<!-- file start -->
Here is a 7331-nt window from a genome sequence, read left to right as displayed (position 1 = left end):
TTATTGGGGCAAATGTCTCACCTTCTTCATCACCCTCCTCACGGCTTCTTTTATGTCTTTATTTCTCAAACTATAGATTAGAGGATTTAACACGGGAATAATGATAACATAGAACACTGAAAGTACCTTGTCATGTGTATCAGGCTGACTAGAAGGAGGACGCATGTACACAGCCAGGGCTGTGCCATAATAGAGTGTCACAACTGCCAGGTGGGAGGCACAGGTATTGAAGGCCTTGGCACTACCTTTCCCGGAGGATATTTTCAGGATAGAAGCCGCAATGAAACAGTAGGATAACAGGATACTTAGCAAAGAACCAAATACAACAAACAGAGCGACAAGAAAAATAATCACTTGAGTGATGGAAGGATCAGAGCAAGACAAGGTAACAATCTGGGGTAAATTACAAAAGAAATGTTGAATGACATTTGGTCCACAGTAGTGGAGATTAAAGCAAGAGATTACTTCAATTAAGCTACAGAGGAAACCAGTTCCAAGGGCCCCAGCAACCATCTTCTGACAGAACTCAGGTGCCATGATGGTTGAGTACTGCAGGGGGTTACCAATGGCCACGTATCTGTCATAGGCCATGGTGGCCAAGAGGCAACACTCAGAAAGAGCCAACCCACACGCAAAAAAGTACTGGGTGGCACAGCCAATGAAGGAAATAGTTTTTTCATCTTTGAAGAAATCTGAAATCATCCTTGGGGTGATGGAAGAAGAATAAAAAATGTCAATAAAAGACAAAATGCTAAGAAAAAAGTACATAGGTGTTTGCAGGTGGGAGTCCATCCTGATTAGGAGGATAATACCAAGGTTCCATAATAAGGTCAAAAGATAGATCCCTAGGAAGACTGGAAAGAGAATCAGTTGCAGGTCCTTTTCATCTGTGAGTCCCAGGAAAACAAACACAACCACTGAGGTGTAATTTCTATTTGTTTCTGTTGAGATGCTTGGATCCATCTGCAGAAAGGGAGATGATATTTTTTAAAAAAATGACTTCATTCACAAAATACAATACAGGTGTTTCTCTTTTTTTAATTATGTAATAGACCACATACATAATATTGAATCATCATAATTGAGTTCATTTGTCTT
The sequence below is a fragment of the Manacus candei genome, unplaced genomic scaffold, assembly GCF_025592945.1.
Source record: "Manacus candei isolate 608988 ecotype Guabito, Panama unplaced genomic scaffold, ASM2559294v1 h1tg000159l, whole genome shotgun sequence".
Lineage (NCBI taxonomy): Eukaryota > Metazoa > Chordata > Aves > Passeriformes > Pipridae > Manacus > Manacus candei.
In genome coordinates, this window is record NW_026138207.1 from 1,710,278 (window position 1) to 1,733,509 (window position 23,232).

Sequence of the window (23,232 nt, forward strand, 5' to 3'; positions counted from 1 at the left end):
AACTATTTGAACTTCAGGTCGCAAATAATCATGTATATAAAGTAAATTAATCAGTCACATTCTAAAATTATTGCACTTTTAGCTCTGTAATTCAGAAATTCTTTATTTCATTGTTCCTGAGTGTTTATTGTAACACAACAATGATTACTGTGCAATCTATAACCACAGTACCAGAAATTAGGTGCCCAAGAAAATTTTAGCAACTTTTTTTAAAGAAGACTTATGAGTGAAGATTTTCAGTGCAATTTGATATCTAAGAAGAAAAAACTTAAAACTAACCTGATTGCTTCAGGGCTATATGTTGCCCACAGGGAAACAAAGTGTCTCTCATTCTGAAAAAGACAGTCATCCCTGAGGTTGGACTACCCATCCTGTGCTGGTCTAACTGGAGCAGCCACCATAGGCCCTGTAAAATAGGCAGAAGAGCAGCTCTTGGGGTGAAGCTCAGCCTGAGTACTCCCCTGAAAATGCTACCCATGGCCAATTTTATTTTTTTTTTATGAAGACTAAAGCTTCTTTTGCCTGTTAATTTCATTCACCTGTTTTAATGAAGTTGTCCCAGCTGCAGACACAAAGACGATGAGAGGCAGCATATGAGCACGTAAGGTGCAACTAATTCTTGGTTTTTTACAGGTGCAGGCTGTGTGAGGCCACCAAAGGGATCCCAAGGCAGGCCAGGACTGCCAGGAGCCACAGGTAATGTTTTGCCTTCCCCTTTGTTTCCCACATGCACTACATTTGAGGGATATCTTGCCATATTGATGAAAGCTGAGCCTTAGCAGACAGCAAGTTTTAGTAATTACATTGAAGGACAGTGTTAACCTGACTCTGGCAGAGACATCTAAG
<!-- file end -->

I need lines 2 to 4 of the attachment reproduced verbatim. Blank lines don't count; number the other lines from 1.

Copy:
TTATTGGGGCAAATGTCTCACCTTCTTCATCACCCTCCTCACGGCTTCTTTTATGTCTTTATTTCTCAAACTATAGATTAGAGGATTTAACACGGGAATAATGATAACATAGAACACTGAAAGTACCTTGTCATGTGTATCAGGCTGACTAGAAGGAGGACGCATGTACACAGCCAGGGCTGTGCCATAATAGAGTGTCACAACTGCCAGGTGGGAGGCACAGGTATTGAAGGCCTTGGCACTACCTTTCCCGGAGGATATTTTCAGGATAGAAGCCGCAATGAAACAGTAGGATAACAGGATACTTAGCAAAGAACCAAATACAACAAACAGAGCGACAAGAAAAATAATCACTTGAGTGATGGAAGGATCAGAGCAAGACAAGGTAACAATCTGGGGTAAATTACAAAAGAAATGTTGAATGACATTTGGTCCACAGTAGTGGAGATTAAAGCAAGAGATTACTTCAATTAAGCTACAGAGGAAACCAGTTCCAAGGGCCCCAGCAACCATCTTCTGACAGAACTCAGGTGCCATGATGGTTGAGTACTGCAGGGGGTTACCAATGGCCACGTATCTGTCATAGGCCATGGTGGCCAAGAGGCAACACTCAGAAAGAGCCAACCCACACGCAAAAAAGTACTGGGTGGCACAGCCAATGAAGGAAATAGTTTTTTCATCTTTGAAGAAATCTGAAATCATCCTTGGGGTGATGGAAGAAGAATAAAAAATGTCAATAAAAGACAAAATGCTAAGAAAAAAGTACATAGGTGTTTGCAGGTGGGAGTCCATCCTGATTAGGAGGATAATACCAAGGTTCCATAATAAGGTCAAAAGATAGATCCCTAGGAAGACTGGAAAGAGAATCAGTTGCAGGTCCTTTTCATCTGTGAGTCCCAGGAAAACAAACACAACCACTGAGGTGTAATTTCTATTTGTTTCTGTTGAGATGCTTGGATCCATCTGCAGAAAGGGAGATGATATTTTTTAAAAAAATGACTTCATTCACAAAATACAATACAGGTGTTTCTCTTTTTTTAATTATGTAATAGACCACATACATAATATTGAATCATCATAATTGAGTTCATTTGTCTT
The sequence below is a fragment of the Manacus candei genome, unplaced genomic scaffold, assembly GCF_025592945.1.
Source record: "Manacus candei isolate 608988 ecotype Guabito, Panama unplaced genomic scaffold, ASM2559294v1 h1tg000159l, whole genome shotgun sequence".